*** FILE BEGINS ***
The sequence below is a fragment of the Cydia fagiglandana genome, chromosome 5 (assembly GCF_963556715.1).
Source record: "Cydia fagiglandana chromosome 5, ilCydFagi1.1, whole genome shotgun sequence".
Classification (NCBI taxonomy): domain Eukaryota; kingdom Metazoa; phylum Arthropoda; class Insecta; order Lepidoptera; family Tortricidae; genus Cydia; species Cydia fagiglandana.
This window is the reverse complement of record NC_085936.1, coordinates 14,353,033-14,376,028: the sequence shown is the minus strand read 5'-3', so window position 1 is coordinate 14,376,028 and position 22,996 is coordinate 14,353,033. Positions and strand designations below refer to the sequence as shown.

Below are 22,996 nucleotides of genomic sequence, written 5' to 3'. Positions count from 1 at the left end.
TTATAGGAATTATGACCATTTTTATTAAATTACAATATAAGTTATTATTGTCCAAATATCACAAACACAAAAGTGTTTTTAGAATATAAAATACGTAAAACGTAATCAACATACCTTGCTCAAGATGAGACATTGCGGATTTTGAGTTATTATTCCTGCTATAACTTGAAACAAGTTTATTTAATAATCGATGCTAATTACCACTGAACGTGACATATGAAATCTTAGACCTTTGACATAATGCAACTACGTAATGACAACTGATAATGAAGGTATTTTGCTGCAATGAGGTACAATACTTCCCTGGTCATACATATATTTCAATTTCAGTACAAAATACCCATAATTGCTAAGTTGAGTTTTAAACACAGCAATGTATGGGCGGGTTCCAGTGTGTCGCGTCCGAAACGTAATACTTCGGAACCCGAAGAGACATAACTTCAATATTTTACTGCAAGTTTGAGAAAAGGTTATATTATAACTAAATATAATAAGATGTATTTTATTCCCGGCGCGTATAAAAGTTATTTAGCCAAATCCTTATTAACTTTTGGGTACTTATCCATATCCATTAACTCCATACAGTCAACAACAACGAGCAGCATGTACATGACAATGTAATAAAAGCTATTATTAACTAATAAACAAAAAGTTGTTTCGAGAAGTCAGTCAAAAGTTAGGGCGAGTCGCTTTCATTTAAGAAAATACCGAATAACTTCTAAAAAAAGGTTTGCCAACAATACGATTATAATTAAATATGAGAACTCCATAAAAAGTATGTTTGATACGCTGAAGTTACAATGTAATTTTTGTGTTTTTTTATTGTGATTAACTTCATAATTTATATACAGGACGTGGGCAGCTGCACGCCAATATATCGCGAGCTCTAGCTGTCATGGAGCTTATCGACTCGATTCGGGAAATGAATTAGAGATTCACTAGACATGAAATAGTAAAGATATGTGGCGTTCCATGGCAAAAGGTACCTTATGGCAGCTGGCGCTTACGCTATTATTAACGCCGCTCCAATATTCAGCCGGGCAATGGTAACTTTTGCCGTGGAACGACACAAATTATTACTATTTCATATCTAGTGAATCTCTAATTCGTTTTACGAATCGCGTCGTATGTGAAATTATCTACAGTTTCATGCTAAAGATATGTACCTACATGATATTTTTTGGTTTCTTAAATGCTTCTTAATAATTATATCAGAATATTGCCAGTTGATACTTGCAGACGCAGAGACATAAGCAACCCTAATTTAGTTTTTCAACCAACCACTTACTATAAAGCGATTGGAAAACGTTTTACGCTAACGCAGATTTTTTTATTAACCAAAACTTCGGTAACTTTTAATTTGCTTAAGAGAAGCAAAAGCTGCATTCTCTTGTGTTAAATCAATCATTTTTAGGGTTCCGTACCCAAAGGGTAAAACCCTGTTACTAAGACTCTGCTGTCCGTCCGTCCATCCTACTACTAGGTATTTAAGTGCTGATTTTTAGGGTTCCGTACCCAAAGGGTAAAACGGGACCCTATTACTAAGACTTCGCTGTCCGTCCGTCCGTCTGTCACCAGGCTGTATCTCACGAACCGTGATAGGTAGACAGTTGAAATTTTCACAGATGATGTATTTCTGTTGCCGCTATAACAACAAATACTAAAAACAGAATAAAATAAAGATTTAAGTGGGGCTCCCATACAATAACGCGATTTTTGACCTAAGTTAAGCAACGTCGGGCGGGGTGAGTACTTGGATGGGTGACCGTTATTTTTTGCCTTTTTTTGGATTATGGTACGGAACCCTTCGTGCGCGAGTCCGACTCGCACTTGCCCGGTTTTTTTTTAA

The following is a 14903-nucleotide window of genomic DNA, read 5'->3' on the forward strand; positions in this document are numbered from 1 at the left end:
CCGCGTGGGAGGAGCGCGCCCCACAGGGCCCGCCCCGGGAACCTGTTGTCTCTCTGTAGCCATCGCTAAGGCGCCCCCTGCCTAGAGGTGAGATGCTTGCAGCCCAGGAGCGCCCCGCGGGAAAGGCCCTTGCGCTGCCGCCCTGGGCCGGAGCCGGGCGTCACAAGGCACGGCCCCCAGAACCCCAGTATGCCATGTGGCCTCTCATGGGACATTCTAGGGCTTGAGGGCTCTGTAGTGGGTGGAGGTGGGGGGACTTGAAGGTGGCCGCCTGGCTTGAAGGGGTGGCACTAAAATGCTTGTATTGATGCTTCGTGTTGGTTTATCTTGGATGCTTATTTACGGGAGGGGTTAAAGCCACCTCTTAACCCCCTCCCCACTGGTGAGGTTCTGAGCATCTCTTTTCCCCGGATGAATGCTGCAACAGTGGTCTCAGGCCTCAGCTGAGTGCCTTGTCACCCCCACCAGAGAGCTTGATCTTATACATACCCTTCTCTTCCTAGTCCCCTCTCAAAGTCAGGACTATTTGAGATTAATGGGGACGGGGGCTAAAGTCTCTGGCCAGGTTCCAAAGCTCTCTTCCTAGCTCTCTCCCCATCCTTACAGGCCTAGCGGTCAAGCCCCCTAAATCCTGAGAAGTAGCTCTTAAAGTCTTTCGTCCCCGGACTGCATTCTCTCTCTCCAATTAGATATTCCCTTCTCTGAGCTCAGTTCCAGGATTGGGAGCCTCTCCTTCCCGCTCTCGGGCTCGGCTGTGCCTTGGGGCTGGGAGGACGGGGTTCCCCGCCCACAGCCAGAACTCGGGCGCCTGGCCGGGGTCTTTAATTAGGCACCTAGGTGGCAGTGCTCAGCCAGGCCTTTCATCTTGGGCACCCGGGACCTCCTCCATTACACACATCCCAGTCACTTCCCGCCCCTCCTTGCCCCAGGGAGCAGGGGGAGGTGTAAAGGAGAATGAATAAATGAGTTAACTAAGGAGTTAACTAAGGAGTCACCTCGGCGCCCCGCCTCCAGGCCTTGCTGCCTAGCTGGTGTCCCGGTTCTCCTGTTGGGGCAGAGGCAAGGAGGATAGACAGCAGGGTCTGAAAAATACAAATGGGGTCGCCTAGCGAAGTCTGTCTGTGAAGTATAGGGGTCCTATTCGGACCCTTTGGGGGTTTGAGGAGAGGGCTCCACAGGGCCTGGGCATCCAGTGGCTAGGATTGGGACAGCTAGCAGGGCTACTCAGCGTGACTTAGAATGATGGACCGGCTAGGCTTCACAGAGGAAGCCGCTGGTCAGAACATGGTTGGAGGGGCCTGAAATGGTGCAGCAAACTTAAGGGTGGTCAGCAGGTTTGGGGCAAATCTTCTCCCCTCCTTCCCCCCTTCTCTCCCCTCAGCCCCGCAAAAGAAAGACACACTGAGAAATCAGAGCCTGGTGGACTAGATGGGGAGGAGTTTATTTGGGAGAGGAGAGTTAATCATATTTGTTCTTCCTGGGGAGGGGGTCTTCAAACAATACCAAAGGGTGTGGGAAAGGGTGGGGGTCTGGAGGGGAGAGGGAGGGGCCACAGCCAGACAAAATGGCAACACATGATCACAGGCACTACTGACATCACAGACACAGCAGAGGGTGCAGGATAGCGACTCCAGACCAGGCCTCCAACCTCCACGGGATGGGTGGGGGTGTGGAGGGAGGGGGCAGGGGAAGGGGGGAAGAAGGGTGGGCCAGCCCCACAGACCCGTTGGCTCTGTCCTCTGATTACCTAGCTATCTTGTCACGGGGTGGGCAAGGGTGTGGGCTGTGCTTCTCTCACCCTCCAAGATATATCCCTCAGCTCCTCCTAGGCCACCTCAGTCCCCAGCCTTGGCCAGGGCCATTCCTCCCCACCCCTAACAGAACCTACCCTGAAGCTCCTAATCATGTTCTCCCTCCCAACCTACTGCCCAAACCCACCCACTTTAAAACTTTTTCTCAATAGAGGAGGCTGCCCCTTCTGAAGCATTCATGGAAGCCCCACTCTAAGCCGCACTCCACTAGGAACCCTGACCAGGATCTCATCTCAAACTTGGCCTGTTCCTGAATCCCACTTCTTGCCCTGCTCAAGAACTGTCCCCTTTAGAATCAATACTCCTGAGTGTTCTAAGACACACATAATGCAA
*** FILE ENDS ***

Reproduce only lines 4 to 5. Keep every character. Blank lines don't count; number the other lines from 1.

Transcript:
This window is the reverse complement of record NC_085936.1, coordinates 14,353,033-14,376,028: the sequence shown is the minus strand read 5'-3', so window position 1 is coordinate 14,376,028 and position 22,996 is coordinate 14,353,033. Positions and strand designations below refer to the sequence as shown.

Below are 22,996 nucleotides of genomic sequence, written 5' to 3'. Positions count from 1 at the left end.